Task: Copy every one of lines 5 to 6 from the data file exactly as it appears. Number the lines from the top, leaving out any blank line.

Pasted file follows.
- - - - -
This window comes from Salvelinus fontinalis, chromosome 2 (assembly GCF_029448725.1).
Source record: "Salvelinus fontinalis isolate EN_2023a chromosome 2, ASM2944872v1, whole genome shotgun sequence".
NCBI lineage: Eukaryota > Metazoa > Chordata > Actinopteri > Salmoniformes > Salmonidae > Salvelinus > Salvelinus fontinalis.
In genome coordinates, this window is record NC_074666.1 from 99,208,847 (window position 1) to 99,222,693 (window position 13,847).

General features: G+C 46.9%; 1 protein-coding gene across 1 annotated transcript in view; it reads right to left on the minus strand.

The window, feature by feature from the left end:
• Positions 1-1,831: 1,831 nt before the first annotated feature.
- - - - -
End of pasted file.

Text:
General features: G+C 46.9%; 1 protein-coding gene across 1 annotated transcript in view; it reads right to left on the minus strand.

The window, feature by feature from the left end: